aka Blood Beast From Outer Space; The Night Caller From Outer Space
Director – John Gilling, Screenplay – Jim O’Connolly, Based on the Novel by Frank Crisp, Producer – Ronald Liles, Photography (b&w) – Stephen Dade, Music – Johnny Gregory, Art Direction – Harry White. Production Company – Armitage Films Limited.
John Saxon (Dr Jack Costain), Maurice Denham (Dr Morley), Patricia Haines (Ann Barlow), Alfred Burke (Detective-Superintendent Hartley), John Carson (Major), Aubrey Morris (Thorburn), Warren Mitchell (Reg Lilburn), Marianne Stone (Madge Lilburn), Barbara French (Joyce Malone)
At the Falsey Park radio astronomy facility, scientist Dr Morley and his American associate Jack Costain detect an object heading towards Earth. They head to the area where it has landed and persuade the military to let them help. Finding a small sphere, they take it back to the laboratory. While working at night, secretary Ann Barlow believes she sees something moving, while there are reports of a creature on the base. Morley is then killed while trying to communicate with the creature after which it makes an escape. A few weeks later, Costain is in London trying to track the creature, which they believe comes from Ganymede. More than twenty girls have been reported missing. Costain and police search for a common cause link, finding that all the girls have answered a modelling ad placed in ‘Bikini World’ magazine. From this, they realise that the alien known as Medra is luring women via the ads and then abducting them to repopulate its own world.
The Night Caller was one of the films from British director John Gilling. Gilling was one of the directors working during the Anglo-horror cycle of the 1960s and 70s and is mostly remembered for two Hammer films, The Plague of the Zombies (1966) and The Reptile (1966). (See below for John Gilling’s other films). Most of the directors in the British horror film diverted to make one or two science-fiction films during the 1960s – Terence Fisher made The Earth Dies Screaming (1964), Island of Terror (1966) and Night of the Big Heat (1967), while Freddie Francis made They Came from Beyond Space (1967) and Roy Ward Baker Moon Zero Two (1969) – and Gilling follows suit here.
The Night Caller starts well. The scenes with no-nonsense scientist Maurice Denham and imported American name actor John Saxon as his assistant recall the Quatermass films – The Quatermass Xperiment/The Creeping Unknown (1955) being the work that kicked off the British science-fiction film. In particular, the scenes with them joining the military to investigate a mysterious alien object on the moors recalls X the Unknown (1956), one of the better Quatermass copies. The first half of the film generates the same kind of stark tension common to many of the better British science-fiction films.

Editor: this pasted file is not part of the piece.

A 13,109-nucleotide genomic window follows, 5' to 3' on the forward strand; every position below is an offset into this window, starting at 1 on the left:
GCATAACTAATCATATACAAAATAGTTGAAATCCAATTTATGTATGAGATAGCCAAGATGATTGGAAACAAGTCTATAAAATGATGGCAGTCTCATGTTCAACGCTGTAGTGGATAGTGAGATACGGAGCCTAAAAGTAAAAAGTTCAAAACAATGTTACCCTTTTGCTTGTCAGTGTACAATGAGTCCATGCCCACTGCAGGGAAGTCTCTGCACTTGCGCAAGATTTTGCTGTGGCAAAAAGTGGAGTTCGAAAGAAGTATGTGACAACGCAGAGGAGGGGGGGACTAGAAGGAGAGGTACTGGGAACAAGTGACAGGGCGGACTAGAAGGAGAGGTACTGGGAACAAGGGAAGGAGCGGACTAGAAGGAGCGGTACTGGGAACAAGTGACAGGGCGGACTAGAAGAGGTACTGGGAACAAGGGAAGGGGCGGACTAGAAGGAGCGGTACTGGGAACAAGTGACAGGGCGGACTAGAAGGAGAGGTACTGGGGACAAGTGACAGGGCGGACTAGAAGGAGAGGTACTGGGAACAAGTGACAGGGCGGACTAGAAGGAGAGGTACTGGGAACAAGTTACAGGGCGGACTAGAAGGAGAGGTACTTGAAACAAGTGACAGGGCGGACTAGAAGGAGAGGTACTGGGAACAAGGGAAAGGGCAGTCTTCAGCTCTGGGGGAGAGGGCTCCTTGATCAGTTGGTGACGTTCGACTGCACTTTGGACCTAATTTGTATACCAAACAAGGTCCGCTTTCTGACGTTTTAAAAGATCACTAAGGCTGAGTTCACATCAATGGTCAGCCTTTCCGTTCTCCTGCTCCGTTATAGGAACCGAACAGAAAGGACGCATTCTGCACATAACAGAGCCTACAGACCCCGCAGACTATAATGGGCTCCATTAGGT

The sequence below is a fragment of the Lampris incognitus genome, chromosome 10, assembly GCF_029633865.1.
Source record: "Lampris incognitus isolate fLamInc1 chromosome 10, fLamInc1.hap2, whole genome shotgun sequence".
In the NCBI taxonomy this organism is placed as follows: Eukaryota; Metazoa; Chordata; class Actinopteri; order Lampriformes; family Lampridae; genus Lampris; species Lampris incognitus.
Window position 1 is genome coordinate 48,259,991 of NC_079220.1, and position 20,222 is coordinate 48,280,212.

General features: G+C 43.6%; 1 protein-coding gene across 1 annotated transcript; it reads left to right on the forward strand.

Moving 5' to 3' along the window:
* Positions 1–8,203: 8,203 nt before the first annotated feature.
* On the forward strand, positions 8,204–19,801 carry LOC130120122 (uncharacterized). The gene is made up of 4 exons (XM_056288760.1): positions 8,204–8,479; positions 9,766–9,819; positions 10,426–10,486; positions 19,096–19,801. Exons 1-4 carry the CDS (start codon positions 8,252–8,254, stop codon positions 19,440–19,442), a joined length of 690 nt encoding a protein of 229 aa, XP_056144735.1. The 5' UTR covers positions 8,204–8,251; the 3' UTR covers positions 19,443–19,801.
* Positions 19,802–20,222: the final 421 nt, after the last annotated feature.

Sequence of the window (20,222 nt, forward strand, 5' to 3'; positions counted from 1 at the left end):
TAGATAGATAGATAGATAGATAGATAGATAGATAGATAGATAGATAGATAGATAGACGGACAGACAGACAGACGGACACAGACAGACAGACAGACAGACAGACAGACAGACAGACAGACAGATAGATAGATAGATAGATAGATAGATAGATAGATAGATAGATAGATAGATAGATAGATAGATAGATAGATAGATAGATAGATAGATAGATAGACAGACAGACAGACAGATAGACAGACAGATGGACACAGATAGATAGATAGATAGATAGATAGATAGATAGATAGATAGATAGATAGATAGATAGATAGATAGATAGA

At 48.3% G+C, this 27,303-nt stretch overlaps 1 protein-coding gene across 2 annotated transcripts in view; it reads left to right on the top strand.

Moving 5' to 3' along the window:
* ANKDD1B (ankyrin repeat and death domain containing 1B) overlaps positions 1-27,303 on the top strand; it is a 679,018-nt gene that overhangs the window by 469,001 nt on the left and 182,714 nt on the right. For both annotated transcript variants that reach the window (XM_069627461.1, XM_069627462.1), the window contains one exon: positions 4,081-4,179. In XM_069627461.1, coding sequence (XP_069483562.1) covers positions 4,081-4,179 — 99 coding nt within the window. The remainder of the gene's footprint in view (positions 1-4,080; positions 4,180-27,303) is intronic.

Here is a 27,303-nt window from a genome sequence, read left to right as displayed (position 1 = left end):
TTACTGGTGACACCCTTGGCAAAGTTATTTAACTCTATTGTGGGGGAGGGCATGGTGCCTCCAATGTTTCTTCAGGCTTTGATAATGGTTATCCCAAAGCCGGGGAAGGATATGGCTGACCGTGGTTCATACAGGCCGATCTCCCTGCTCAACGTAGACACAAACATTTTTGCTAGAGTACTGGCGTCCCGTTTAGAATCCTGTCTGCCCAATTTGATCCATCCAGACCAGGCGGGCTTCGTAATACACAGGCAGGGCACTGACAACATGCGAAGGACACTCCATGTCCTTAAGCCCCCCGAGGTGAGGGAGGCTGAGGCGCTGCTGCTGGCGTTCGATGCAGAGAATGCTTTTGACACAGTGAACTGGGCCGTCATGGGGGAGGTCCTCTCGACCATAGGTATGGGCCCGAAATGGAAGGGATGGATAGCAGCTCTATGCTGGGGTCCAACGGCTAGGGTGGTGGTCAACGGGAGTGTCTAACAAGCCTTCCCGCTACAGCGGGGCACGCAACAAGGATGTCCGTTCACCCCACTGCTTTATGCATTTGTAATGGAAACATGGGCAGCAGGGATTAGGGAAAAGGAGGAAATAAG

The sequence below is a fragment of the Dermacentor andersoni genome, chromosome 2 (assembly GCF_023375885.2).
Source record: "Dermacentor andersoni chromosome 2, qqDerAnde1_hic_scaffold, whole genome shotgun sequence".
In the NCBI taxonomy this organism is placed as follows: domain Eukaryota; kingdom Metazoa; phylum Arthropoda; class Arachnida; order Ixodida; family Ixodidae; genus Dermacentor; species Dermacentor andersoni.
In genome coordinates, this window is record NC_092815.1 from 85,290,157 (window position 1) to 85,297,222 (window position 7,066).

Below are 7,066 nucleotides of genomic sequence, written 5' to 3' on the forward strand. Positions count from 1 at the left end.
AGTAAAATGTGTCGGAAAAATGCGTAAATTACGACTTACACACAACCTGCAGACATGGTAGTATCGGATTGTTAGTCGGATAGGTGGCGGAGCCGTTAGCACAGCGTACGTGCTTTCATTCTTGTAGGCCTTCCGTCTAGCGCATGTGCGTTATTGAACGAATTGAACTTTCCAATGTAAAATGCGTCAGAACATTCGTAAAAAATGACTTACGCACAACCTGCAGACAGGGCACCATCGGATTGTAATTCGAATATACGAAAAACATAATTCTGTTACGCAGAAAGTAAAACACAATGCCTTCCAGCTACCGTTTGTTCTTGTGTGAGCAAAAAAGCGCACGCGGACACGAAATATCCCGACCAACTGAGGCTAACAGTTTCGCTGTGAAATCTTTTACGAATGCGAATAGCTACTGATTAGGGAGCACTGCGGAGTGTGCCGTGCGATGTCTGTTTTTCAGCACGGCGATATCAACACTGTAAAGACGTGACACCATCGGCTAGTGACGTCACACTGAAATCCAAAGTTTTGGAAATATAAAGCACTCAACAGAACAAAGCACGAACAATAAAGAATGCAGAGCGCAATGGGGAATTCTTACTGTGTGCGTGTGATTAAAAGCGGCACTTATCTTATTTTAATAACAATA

Gilling shoots with sharp contrasts between fore– and background – the room containing the sphere ominously glowing while Patricia Haines innocently types in the foreground; a claw appearing around the door; the point-of-view shot from Maurice Denham who has fallen and dropped his glasses as an indistinct humanoid shape appears in front of him.
Unfortunately, there is the second half of the film where you cannot help but collapse into laughter at the basic concept the film hoists on us. At heart, what we have is no more than a cheesy US film about aliens coming to Earth to steal our women as per something like Mars Needs Women (1966). Certainly, you have to commend John Gilling as he tackles the exercise with a straightfaced approach that defies you to regard the film with anything other than complete seriousness. However, as a serious alien invasion scheme, the plot dissolves into absurdity – one whereby the alien comes to Earth and recruits women by placing ads for models in nudie magazines and then turns up at the model’s homes to deliver a 3D photo from which (its’ m.o. is not exactly clear) it seems to emerge to teleport them back to Ganymede.
We have what feels like two different films thrown together – the first half a Quatermass wannabe, while the second resembles less an alien invasion film that it does a psycho film about a killer stalking women via modelling ads. Even the film’s original title The Night Caller suggests more of a psycho-thriller than it does an alien invasion film – all the various retitlings have appended ‘… from Outer Space’ to make it more apparent that it is a science-fiction film. At least, Gilling’s stone-faced seriousness of approach makes these scenes transpire in a way that defies you give in to ridicule. The cast also includes a fascinating performance from Aubrey Morris who gives what is clearly the role of a gay bookstore owner a giggly perverse glee.
John Gilling’s other genre films include:- the comedy Mother Riley Meets the Vampire/My Son, The Vampire/Vampire Over London (1952), the sf film The Gamma People (1956), the Burke and Hare film The Flesh and the Fiends/Mania (1960), the psycho-thrillers The Shadow of the Cat (1961) and Panic (1963), the Hammer films The Plague of the Zombies (1966), The Reptile (1966) and The Mummy’s Shroud (1967), and The Cross of the Devil (1975). Gilling also wrote the scripts for the haunted house film House of Darkness (1947), the Burke and Hare film The Greed of William Hart (1948), the psychic thriller The Man from Yesterday (1949), the Jack the Ripper film Room to Let (1950), Hammer’s The Gorgon (1964) and the Joan Crawford turkey Trog (1970).
Clip from the film here